Something else held my attention for a while. As I told you before, I had been pitched head-foremost into the Baptist Church when I was born. I had heard the singing, the preaching and the prayers. They were a part of me. But on the concert stage, I always heard songs called spirituals sung and applauded as Negro music, and I wondered what would happen if a white audience ever heard a real spiritual. To me, what the Negroes did in Macedonia Baptist Church was finer than anything that any trained composer had done to the folk songs.
I had collected a mass of work songs, blues and spirituals in the course of my years of research. After offering them to two Negro composers and having them refused on the ground that white audiences would not listen to anything but highly arranged spirituals, I decided to see if that was true. I doubted it because I had seen groups of white people in my father’s church as early as I could remember. They had come to hear the singing, and certainly there was no distinguished composer in Zion Hope Baptist Church. The congregation just got hold of the tune and arranged as they went along as the spirit moved them. And any musician, I don’t care if he stayed at a conservatory until his teeth were gone and he smelled like old-folks, could never even approach what those untrained singers could do. LET THE PEOPLE SING, was and is my motto, and finally I resolved to see what would happen.
So on money I borrowed, I put on a show at the John Golden Theater on January 10, 1932, and tried out my theory. The performance was well received by both the audience and the critics. Because I know that music without motion is not natural with my people, I did not have the singers stand in a stiff group and reach for the high note. I told them to just imagine that they were in Macedonia and go ahead. One critic said that he did not believe that the concert was rehearsed, it looked so natural. I had dramatized a working day on a railroad camp, from the shack-rouser waking up the camp at dawn until the primitive dance in the deep woods at night.
While I did not lose any money, I did not make much. But I am satisfied that I proved my point. I have seen the effects of that concert in all the Negro singing groups since then. Primitive Negro dancing has been given tremendous impetus. Work songs have taken on. In that performance I introduced West Indian songs and dances and they have come to take an important place in America. I am not upset by the fact that others have made something out of the things I pointed out. Rather I am glad if I have called any beauty to the attention of those who can use it.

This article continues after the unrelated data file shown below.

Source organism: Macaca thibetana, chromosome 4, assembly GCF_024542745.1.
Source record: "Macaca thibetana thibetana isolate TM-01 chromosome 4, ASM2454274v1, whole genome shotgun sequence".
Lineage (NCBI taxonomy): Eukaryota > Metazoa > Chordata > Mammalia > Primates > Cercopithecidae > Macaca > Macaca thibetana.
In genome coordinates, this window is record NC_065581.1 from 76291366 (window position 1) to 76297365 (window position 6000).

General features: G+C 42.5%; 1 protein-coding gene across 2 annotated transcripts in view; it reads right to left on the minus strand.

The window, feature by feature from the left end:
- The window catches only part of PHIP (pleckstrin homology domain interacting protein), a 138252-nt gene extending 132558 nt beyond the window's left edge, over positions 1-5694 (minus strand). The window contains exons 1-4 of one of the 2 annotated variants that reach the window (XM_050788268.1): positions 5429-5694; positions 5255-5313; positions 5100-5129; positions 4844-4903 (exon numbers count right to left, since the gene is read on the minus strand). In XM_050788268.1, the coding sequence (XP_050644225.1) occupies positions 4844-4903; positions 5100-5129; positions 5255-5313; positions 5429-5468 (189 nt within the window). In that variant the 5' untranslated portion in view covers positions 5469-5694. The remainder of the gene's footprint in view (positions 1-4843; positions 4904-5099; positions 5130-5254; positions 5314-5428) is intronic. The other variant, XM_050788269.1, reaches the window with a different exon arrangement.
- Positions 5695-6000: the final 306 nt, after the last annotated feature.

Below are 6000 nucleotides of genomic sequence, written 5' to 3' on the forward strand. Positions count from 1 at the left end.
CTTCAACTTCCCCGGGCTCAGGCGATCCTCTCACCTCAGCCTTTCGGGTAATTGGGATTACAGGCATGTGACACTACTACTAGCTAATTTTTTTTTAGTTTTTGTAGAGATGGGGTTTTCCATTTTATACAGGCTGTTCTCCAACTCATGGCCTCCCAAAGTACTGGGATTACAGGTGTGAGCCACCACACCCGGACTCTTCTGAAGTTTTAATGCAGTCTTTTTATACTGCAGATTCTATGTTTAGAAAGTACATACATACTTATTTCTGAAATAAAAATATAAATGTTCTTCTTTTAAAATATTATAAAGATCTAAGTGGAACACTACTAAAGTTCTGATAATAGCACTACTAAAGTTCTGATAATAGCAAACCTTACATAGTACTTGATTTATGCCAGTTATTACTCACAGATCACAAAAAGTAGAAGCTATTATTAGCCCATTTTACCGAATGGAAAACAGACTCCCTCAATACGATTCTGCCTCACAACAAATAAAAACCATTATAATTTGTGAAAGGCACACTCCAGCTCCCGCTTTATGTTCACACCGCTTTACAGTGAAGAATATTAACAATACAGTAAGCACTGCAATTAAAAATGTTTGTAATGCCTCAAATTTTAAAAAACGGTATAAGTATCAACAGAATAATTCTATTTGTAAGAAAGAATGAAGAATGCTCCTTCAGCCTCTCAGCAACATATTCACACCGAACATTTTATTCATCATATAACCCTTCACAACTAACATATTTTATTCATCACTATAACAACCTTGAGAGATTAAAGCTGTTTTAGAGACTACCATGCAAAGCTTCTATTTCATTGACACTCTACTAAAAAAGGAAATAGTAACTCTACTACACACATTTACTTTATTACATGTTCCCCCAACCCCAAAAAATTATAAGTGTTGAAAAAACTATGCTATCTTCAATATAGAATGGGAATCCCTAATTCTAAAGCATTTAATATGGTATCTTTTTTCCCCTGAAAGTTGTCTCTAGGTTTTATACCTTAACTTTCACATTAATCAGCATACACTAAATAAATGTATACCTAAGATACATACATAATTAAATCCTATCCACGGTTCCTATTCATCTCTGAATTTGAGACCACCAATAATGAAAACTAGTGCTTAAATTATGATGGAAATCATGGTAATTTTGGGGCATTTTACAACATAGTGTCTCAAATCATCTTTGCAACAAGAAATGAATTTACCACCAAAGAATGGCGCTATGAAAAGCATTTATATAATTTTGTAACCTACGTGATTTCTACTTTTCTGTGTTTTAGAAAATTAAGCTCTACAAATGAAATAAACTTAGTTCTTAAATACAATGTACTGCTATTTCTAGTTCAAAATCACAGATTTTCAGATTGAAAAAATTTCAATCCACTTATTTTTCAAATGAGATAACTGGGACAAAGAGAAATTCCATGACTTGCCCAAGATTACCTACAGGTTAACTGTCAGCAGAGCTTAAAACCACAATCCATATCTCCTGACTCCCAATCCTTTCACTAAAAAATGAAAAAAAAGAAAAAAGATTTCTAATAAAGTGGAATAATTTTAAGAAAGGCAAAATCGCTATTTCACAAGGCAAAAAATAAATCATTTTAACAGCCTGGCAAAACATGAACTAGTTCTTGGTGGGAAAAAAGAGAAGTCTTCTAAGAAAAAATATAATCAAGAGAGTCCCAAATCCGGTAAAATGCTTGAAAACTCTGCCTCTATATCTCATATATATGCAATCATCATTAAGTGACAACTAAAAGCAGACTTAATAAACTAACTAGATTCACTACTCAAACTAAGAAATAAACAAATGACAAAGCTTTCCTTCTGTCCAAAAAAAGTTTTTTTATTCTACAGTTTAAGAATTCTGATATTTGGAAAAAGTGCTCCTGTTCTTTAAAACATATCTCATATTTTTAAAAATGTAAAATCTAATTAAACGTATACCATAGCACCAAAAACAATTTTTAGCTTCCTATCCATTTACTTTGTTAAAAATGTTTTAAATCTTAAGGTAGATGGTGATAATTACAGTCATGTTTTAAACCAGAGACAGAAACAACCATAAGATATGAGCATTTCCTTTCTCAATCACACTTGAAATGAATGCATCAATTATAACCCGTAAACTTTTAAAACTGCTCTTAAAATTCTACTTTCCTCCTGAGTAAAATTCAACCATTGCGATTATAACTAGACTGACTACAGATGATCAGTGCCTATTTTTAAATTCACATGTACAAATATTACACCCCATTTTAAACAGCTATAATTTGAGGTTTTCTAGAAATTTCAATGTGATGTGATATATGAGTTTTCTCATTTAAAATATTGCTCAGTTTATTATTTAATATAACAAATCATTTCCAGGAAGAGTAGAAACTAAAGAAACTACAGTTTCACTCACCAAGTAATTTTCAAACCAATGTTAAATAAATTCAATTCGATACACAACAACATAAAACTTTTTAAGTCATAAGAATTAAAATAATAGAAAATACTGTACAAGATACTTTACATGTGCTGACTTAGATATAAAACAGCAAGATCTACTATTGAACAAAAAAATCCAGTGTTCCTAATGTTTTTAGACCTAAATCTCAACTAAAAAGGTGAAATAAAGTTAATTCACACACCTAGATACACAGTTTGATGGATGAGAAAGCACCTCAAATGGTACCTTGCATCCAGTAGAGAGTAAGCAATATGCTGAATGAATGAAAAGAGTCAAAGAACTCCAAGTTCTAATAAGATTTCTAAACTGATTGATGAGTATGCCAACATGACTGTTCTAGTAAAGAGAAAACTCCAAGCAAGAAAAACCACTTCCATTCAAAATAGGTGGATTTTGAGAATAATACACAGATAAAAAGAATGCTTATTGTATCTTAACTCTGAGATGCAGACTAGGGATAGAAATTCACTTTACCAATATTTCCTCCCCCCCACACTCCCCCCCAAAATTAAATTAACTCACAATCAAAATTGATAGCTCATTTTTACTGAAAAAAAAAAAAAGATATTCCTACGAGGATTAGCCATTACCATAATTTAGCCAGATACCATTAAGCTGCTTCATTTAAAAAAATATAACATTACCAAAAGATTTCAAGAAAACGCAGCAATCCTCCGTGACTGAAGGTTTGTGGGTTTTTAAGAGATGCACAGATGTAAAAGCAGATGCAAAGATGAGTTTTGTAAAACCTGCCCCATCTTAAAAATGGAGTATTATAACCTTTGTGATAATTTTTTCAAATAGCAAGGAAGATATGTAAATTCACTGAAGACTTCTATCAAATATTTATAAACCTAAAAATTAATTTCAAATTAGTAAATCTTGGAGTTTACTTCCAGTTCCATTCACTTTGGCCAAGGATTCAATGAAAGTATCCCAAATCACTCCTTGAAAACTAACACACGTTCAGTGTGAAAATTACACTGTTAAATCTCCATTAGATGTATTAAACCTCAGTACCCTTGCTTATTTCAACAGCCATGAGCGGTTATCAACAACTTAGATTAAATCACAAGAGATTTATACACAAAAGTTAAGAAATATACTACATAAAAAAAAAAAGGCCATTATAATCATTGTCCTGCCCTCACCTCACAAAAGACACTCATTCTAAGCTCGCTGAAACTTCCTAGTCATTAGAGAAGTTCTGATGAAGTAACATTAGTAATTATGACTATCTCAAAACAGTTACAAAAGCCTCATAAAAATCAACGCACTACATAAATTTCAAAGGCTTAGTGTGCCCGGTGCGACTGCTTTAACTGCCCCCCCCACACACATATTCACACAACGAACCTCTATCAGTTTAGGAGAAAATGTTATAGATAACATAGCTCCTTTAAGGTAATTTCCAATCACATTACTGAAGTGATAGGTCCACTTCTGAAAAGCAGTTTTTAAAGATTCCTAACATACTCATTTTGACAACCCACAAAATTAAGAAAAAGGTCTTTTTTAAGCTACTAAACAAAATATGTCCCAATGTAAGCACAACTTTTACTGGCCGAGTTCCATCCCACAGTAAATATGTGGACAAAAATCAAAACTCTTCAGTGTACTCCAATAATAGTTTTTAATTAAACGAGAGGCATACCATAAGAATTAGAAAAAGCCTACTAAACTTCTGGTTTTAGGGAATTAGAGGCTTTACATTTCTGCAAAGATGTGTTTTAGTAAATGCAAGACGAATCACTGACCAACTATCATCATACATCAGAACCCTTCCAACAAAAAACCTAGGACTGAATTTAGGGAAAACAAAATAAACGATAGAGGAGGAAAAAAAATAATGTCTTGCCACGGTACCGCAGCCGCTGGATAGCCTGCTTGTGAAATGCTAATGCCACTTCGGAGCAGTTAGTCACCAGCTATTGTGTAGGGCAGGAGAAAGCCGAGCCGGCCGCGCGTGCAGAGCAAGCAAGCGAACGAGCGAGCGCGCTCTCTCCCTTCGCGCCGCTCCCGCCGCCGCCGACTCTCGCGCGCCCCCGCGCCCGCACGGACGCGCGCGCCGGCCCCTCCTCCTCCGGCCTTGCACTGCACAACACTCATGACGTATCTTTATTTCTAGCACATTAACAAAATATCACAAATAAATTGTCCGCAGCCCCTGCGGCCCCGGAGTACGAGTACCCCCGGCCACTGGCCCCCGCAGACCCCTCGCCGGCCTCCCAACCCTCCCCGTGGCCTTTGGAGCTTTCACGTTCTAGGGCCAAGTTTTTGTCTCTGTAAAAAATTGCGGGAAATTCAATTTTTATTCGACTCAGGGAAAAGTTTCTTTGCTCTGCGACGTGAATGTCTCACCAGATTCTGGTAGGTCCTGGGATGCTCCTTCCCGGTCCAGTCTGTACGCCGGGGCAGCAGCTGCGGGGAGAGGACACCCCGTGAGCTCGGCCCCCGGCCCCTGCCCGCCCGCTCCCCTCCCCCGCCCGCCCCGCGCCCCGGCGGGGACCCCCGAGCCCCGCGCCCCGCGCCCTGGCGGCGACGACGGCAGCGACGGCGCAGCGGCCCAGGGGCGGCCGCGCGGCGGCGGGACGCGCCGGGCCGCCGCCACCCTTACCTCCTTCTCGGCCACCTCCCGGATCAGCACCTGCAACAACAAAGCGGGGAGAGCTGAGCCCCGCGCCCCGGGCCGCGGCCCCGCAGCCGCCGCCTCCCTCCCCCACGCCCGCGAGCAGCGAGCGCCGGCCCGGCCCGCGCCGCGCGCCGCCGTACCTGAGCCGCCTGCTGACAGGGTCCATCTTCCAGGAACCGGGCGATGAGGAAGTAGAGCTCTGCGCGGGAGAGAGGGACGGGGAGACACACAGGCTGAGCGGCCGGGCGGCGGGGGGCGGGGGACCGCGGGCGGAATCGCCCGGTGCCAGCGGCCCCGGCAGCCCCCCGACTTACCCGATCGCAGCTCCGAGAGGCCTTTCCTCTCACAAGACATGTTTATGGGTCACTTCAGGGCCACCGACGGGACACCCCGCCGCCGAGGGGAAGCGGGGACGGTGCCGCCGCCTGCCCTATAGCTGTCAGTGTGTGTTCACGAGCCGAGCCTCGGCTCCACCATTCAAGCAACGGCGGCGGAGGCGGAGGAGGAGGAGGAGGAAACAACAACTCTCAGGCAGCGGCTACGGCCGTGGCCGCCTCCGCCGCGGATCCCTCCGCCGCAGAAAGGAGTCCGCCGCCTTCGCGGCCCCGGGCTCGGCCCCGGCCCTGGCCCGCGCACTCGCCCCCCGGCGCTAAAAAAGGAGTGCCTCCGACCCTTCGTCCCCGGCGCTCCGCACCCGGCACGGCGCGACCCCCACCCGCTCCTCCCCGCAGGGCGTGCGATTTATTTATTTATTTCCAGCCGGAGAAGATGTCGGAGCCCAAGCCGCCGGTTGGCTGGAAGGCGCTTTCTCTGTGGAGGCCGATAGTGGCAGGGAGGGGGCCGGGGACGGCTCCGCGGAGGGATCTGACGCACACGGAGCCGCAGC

In May, 1932, the depression did away with money for research so far as I was concerned. So I took my nerve in my hand and decided to try to write the story I had been carrying around in me. Back in my native village, I wrote first Mules and Men. That is, I edited the huge mass of material I had, arranged it in some sequence and laid it aside. It was published after my first novel. Mr. Robert Wunsch and Dr. John Rice were both on the faculty of Rollins College, at Winter Park, which is three miles from Eatonville. Dr. Edwin Osgood Grover, Dr. Hamilton Holt, President of Rollins, together with Rice and Wunsch, were interested in me. I gave three folk concerts at the college under their urging.
Then I wrote a short story, “The Gilded Six-Bits,” which Bob Wunsch read to his class in creative writing before he sent if off to Story Magazine. Thus I came to know Martha Foley and her husband, Whit Burnett, the editors of Story. They bought the story and it was published in the August issue, 1933. They never told me, but it is my belief that they did some missionary work among publishers in my behalf, because four publishers wrote me and asked if I had anything of book-length. Mr. Bertram Lippincott, of the J. B. Lippincott Company, was among these. He wrote a gentle-like letter and so I was not afraid of him. Exposing my efforts did not seem so rash to me after reading his letter. I wrote him and said that I was writing a book. Mind you, not the first word was on paper when I wrote him that letter. But the very next week I moved up to Sanford where I was not so much at home as at Eatonville, and could concentrate more and sat down to write Jonah’s Gourd Vine.
I rented a house with a bed and stove in it for $1.50 a week. I paid two weeks and then my money ran out. My cousin, Willie Lee Hurston, was working and making $3.50 per week, and she always gave me the fifty cents to buy groceries with. In about three months, I finished the book. The problem of getting it typed was then upon me. Municipal Judge S.A.B. Wilkinson asked his secretary, Mildred Knight, if she would not do it for me and wait on the money. I explained to her that the book might not even be taken by Lippincott. I had been working on a hope. She took the manuscript home with her and read it. Then she offered to type it for me. She said, “It is going to be accepted, all right. I’ll type it. Even if the first publisher does not take it, somebody will.” So between them, they bought the paper and carbon and the book was typed.